The icy rain and chilly winds blowing through Pittsburgh on Friday night didn’t stop Steel City cigar enthusiasts from attending the grand opening of Burn By Rocky Patel, Pittsburgh’s newest, largest cigar lounge—and Cigar Aficionado was there.
The party attracted about 300 of Pittsburgh’s most stylish and distinguished cigar lovers, including Art Rooney II, owner of the Pittsburgh Steelers. If you’re a Pittsburgh local, you know that the Rooney name is regional royalty, for Rooney’s father founded the Steelers and is perhaps Pittsburgh’s most iconic cigar smoker—which is why Patel decided to add an artistic rendering of the man right in his lounge.
“There’s nothing like this in Pittsburgh,” Patel told Cigar Aficionado amidst the loud music. “I’m hoping to bring new cigar smokers into the fold. About 85 percent of the people who come here will probably be smoking cigars, but the idea was to create a beautiful environment for anyone, and at the same time, allow them the privilege of smoking.”
Like the original Burn location in Naples, Florida, Patel’s new Pittsburgh venue can best be described as an upscale, cigar-friendly lounge with the feel of a nightclub—but there are elements to this 7,000 square-foot venue that speak to Pittsburgh’s identity. In addition to the portrait of Rooney, there’s the amount of steel. Pittsburgh was built on the steel industry and Patel honored the city’s proud heritage by building the bar out of steel and incorporating decorative steel columns throughout the space, which are all dramatically lit to accentuate their details.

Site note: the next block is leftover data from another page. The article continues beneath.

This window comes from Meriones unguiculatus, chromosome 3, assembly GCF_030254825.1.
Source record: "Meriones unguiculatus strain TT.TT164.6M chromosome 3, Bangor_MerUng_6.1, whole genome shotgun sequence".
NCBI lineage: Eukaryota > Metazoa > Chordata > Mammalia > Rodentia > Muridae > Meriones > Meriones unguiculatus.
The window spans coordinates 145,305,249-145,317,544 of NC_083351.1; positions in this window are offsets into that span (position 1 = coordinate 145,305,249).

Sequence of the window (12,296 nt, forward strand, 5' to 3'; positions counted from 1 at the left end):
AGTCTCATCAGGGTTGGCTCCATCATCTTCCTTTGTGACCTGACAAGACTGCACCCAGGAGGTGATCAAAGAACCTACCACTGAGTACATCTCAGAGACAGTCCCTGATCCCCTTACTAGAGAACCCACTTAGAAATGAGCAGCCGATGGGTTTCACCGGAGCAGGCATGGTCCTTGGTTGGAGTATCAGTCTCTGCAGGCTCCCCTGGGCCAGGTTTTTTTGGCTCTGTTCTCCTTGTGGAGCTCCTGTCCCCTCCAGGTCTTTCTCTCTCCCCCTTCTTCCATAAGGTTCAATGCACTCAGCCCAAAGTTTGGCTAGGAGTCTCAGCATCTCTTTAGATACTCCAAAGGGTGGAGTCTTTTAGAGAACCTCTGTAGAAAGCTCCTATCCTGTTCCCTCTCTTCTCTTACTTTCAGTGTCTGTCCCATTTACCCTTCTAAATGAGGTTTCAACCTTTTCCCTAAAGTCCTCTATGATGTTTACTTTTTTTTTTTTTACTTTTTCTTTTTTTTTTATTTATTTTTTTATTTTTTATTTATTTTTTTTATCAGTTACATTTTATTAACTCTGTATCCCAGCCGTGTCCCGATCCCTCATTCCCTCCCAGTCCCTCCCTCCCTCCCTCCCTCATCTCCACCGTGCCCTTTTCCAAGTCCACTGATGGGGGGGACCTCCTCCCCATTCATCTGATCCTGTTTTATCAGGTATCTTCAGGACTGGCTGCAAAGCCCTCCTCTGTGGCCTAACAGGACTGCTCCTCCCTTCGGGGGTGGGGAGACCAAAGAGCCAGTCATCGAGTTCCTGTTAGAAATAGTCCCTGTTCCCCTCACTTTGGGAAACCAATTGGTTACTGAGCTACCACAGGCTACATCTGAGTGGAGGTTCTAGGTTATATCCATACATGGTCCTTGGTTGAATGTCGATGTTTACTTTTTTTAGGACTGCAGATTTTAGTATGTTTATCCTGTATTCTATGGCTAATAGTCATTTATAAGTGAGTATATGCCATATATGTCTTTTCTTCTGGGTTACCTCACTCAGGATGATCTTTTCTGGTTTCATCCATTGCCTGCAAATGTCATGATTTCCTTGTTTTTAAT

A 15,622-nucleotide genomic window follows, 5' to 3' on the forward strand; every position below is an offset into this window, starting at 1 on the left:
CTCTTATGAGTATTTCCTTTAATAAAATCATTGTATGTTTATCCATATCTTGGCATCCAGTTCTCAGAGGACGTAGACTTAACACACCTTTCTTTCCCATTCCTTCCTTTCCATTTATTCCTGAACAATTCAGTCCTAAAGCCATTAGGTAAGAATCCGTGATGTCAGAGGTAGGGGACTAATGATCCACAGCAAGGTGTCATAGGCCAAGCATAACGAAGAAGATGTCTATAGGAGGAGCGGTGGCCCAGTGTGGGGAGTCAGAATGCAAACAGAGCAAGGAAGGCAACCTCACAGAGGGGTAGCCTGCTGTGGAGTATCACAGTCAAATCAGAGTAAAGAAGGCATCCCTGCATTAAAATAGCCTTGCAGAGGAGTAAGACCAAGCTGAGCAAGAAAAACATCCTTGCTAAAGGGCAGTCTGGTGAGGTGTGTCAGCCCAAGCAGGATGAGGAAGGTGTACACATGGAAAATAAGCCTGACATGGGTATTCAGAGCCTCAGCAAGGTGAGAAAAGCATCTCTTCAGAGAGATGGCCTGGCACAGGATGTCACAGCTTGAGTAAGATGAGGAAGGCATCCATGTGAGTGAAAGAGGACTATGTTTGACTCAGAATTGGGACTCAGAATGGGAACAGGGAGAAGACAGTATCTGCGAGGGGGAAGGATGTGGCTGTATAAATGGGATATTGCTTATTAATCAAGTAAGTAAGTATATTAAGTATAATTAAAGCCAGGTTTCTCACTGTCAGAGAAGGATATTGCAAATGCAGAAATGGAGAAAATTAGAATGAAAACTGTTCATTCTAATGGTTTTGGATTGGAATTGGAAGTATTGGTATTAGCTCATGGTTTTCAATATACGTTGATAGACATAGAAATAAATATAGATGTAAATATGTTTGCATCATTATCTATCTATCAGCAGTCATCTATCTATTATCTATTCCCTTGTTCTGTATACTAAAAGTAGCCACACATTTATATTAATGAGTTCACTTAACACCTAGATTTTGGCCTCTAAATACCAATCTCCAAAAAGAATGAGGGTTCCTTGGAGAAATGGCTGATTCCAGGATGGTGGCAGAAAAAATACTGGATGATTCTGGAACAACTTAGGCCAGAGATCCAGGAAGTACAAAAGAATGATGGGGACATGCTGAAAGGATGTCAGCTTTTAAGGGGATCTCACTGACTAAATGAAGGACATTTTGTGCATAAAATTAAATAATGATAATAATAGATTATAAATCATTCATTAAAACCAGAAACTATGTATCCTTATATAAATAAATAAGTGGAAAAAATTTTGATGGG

“The arches over the alcoves are meant to symbolize all the bridges of the city,” Patel said. While Pittsburgh is known as The Steel City, it’s also referred to as The City of Bridges, as it boasts 446 of them.
Burn is located in a prominent part of Pittsburgh on North Shore Avenue, in between PNC Park (Home of the Pittsburgh Pirates) and Heinz Field (home of the Pittsburgh Steelers). It’s an easy walk from either stadium and a short distance from the hotels across the river in the city’s Cultural District, also walkable in pleasant weather.
Burn has the capacity to service large crowds, and the open layout cleverly leads smokers around the 360-degree bar to the humidor, which carries not only a large portfolio of Rocky Patel branded cigars, but a variety of third-party smokes like Padrón, Ashton and Arturo Fuente. A large picture window into the walk-in humidor is visible from almost any spot in Burn, which, of course, was the idea.
Burn is also offering locker memberships starting at $2,000 for the first year and then $1,500 annually for additional years.